Neurosis cripples joy. It’s felt as the urge to control, get tight, squeeze the life out of things so that everything works as we want it to. We end up having everything just so, then it busts loose. That’s how neurosis works. It’s about too much control.
Depth psychologist, Michael Eigen, wrote, “To serve jouissance is to break free, for no two moments ask the same thing. Where jouissance is concerned, there is only learning on the job, the surprise of jouissancewhere one least expects it.”
A person related a dream in which their head split apart “in a million pieces.” Too much control sent their mind whirling. They fractured inwardly and felt terribly depressed and lost perspective on life. After some time settling, they remarked, “Control has been an affliction. I do it too much. It turns things rancid. My head fractures from the pain of it.”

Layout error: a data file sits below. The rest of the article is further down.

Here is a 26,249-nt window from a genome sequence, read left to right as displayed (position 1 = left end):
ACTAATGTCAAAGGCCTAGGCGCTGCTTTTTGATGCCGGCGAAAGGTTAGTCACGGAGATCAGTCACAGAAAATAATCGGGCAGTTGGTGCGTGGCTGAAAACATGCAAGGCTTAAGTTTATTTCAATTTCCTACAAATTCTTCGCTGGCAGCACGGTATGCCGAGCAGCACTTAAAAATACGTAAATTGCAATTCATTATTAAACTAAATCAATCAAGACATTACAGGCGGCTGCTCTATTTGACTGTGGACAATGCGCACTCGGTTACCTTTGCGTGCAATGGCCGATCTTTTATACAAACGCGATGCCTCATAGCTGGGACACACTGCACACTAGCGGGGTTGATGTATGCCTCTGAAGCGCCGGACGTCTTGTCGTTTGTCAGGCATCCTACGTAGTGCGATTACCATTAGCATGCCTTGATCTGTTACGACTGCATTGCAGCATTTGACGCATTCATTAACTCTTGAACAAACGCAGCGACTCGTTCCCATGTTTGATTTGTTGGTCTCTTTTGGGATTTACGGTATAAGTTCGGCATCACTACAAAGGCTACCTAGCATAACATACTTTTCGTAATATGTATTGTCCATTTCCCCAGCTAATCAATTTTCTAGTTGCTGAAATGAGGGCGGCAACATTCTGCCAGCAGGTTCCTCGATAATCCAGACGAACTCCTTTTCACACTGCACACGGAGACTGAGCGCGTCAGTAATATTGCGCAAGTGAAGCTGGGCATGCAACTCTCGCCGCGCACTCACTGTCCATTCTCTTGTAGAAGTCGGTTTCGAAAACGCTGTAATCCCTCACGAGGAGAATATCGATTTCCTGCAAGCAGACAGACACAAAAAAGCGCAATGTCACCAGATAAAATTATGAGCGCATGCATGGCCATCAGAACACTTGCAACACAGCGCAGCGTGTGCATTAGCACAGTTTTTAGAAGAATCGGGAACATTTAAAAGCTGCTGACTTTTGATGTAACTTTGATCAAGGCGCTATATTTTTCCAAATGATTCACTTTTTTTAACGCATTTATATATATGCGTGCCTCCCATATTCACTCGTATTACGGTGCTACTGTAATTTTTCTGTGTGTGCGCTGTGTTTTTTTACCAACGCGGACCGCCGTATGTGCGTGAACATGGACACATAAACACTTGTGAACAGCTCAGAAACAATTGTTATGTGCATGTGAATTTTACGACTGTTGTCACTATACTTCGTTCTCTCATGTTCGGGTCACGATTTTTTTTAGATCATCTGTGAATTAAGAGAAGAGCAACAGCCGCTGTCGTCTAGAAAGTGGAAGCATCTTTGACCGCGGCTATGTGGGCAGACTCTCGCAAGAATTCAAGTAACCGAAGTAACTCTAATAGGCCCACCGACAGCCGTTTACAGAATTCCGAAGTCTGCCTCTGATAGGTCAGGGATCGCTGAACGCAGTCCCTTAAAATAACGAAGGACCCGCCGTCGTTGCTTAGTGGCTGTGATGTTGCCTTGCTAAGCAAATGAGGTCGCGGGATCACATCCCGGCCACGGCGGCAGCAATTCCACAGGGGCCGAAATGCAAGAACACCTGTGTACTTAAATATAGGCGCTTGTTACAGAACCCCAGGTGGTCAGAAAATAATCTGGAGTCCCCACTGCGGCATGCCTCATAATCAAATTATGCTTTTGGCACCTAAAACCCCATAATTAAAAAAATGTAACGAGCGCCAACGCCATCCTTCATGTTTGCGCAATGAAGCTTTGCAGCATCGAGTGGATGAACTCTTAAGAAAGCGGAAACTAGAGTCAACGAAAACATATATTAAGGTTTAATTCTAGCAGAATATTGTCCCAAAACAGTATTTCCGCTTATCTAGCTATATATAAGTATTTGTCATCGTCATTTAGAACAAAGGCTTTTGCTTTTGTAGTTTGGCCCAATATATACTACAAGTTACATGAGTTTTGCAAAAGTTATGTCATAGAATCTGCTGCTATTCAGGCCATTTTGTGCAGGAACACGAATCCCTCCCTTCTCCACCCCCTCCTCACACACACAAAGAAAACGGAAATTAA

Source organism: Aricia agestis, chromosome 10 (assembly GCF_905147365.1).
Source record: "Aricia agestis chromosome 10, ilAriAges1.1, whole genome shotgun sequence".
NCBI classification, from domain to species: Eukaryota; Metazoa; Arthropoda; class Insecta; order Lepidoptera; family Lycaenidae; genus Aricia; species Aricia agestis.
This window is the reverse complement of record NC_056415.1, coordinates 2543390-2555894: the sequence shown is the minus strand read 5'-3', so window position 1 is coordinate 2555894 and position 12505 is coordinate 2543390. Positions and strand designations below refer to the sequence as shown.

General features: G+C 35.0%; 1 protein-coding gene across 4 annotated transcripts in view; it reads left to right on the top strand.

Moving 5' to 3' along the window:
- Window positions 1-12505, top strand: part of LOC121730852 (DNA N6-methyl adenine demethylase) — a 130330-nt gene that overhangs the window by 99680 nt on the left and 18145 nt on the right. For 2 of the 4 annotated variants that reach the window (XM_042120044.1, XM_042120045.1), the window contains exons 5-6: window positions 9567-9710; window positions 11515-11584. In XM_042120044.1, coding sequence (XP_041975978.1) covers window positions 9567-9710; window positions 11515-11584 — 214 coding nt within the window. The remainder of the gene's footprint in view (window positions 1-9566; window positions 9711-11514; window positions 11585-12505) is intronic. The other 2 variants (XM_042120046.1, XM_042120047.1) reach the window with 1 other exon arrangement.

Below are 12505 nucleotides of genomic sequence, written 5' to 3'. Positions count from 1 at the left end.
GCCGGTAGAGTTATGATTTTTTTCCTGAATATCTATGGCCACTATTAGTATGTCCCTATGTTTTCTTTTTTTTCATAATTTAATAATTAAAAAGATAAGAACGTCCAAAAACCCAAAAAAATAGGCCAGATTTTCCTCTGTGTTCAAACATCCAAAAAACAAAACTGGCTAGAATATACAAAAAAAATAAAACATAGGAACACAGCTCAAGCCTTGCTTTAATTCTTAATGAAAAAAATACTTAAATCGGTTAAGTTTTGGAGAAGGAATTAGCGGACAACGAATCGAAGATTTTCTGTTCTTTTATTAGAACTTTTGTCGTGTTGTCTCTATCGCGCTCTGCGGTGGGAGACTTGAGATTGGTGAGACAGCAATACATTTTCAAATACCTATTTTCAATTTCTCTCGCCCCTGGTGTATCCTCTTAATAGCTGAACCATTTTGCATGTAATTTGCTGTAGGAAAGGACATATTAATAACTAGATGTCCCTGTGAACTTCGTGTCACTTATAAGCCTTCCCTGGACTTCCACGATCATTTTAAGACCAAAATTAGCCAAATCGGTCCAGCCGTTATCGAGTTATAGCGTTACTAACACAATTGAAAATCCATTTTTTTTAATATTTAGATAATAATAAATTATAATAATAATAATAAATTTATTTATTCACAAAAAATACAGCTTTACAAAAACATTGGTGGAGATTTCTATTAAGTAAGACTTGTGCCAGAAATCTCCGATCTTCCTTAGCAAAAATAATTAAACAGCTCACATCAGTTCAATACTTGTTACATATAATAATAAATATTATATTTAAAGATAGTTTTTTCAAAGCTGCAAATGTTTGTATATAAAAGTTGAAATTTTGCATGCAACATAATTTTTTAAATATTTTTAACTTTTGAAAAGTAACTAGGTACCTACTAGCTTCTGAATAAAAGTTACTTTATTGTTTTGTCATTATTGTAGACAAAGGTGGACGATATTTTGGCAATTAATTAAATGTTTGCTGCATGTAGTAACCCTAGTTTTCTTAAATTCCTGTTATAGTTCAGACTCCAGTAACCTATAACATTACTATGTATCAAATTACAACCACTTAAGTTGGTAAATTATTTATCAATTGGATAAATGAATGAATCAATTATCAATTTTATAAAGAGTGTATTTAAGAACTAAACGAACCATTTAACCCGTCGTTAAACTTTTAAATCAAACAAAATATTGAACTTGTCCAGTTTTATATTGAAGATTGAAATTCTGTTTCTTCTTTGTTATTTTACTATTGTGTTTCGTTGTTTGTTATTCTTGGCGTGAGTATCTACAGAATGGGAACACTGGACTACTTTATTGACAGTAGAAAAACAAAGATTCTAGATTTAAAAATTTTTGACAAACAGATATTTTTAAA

When real joy happens, there’s no controlling it, only going with it, riding it, flowing with the stream of it. It can be nurtured as we let go a little more, trust ourselves to lean into life’s surprises and be all right. After all, we may come to learn, it’s all about moving past neurosis and living out the joy.